The Dislocation volet II de Dare-Dare deadline is looming. I have been fretting. And then today, for whatever reason, two stories came to me – one, two, just like that. Like so many of the things I write, I had already written them, only I hadn’t noticed at the time. One comes from a series of facebook status updates I wrote whilst apartment hunting in Montreal last spring, phrased in the form of a game called: Which would you rather?

Let’s play where would you rather live: A) a god-forsaken place, or B) a dog-forsaken place? Trick question. I can live without god, not with out dog.

The full story can be read by clicking on the A Louer icon in the top left corner of the map on this page: http://luckysoap.com/inabsentia/alouer.html

The other comes from a blog post I wrote at the end of last year, reflecting on Reading Interrupted:

My suitcases and I spent the summer living out of other people’s bookshelves. It turns out that a friend close enough to put you up in a time of need tends to have a book collection close enough to your own to make you and your suitcases feel at home without a home.

The full story can be read by clicking on the books icon on the left side of the map on this page: http://luckysoap.com/inabsentia/perdu.html

I don’t know why the sudden arrival of these new stories from a place now past comes as a surprise to me. I have written of in absentia as a web “site” haunted by the stories of former residents of Mile End, a slightly fantastical world that is already lost but at the same time is still fully known by its inhabitants: a shared memory of the neighbourhood as it never really was but could have been. I am a former resident now, and these stories spring from that absence.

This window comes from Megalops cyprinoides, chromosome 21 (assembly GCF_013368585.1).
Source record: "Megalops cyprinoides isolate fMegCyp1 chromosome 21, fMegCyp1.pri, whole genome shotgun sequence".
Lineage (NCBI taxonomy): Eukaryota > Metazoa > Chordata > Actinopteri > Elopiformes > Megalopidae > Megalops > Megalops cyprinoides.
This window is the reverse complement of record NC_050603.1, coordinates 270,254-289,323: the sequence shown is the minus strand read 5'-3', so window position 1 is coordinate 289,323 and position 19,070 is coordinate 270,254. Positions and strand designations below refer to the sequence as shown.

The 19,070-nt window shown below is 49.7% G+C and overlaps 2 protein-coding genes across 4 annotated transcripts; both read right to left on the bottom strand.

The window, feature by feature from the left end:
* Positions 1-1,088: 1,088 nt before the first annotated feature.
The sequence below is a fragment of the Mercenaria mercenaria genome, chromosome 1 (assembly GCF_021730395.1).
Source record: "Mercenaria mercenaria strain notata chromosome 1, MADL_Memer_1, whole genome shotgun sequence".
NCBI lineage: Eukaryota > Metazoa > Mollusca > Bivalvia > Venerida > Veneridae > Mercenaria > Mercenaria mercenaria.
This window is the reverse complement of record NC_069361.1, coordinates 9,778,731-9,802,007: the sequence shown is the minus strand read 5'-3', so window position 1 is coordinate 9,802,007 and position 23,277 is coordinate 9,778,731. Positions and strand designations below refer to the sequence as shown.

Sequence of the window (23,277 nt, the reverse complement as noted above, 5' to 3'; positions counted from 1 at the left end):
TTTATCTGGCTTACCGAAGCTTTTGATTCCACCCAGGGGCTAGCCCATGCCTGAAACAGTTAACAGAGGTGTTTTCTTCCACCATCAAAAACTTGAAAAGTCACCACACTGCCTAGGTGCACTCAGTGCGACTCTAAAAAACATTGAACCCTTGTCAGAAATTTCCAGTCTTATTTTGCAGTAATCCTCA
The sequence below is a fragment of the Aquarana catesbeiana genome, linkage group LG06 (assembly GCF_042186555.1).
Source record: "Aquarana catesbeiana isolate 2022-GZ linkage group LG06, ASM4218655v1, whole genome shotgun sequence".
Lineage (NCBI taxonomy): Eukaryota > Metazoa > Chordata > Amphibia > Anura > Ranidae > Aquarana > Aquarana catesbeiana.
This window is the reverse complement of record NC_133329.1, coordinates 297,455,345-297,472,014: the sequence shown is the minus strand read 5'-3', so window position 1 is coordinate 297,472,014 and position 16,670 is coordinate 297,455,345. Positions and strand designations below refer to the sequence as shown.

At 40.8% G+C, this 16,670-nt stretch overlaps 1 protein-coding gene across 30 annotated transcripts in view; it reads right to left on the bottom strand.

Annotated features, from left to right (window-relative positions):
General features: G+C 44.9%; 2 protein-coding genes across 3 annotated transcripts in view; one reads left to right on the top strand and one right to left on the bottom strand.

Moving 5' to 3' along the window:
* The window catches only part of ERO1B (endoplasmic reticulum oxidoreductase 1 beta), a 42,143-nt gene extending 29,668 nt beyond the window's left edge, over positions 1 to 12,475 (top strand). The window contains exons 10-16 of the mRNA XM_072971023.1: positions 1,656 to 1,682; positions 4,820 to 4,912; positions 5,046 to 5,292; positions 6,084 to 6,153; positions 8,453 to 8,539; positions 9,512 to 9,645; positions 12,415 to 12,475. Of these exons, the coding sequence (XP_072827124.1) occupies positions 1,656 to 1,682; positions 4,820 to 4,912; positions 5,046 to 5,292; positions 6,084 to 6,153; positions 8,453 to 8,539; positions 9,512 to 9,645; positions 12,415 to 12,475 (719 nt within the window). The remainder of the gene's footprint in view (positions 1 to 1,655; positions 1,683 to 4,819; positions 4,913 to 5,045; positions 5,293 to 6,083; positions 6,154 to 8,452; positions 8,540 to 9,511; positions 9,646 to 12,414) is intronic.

Reading Rebooted: Glimpsing the Future of Literature in the Digital Age

Earlier this month, in absentia was included in an exhibition called Reading Rebooted: Glimpsing the Future of Literature in the Digital Age. Reading Rebooted opened its doors on Nov 30, 2009 at 5pm, at the Kipp Gallery, on the campus of Indiana University of Pennsylvania. A project of the Kipp Gallery, IUP Center for Digital Humanities and Culture, and students from the Graduate Program in Literature and Criticism, the exhibit aims to “explore the imaginative engagement of poets and fiction writers with the tools of new media. . . inventing a post-Gutenberg space for literature.”

We are interested in thinking about how digital writers engage with the possibilites of public and private, social and individual in their work. And while all of the pieces selected are available on the web (unlike some digital works designed for site-specific installations) and so can be “read” by an individual user on his or her private laptop, in the security of the home, we are placing them in the social space of the gallery.

We wanted to show them in the gallery because we are interested in how visitors to the site will choose to interact with these works. The spatial configuration of the gallery itself is envisioned as offering the visitor significant choices about how to take in these works … to read, use, play, operate, and spectate…